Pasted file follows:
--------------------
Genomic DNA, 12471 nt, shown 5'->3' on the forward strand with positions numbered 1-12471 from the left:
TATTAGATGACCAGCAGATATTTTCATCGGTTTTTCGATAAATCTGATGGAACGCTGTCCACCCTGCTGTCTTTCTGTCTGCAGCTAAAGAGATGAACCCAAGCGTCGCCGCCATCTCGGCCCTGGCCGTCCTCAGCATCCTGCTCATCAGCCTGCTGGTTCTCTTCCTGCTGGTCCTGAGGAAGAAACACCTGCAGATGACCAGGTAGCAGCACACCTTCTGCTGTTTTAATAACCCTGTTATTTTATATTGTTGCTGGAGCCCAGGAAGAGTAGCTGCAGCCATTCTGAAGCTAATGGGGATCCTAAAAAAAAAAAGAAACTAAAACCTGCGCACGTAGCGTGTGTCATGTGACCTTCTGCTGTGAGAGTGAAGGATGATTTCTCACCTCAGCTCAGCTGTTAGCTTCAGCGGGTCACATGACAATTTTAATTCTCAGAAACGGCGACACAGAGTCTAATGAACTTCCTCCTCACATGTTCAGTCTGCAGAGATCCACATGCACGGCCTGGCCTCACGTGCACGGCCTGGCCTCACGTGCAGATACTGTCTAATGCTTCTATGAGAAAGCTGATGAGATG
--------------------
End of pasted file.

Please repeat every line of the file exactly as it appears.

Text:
Genomic DNA, 12471 nt, shown 5'->3' on the forward strand with positions numbered 1-12471 from the left:
TATTAGATGACCAGCAGATATTTTCATCGGTTTTTCGATAAATCTGATGGAACGCTGTCCACCCTGCTGTCTTTCTGTCTGCAGCTAAAGAGATGAACCCAAGCGTCGCCGCCATCTCGGCCCTGGCCGTCCTCAGCATCCTGCTCATCAGCCTGCTGGTTCTCTTCCTGCTGGTCCTGAGGAAGAAACACCTGCAGATGACCAGGTAGCAGCACACCTTCTGCTGTTTTAATAACCCTGTTATTTTATATTGTTGCTGGAGCCCAGGAAGAGTAGCTGCAGCCATTCTGAAGCTAATGGGGATCCTAAAAAAAAAAAGAAACTAAAACCTGCGCACGTAGCGTGTGTCATGTGACCTTCTGCTGTGAGAGTGAAGGATGATTTCTCACCTCAGCTCAGCTGTTAGCTTCAGCGGGTCACATGACAATTTTAATTCTCAGAAACGGCGACACAGAGTCTAATGAACTTCCTCCTCACATGTTCAGTCTGCAGAGATCCACATGCACGGCCTGGCCTCACGTGCACGGCCTGGCCTCACGTGCAGATACTGTCTAATGCTTCTATGAGAAAGCTGATGAGATG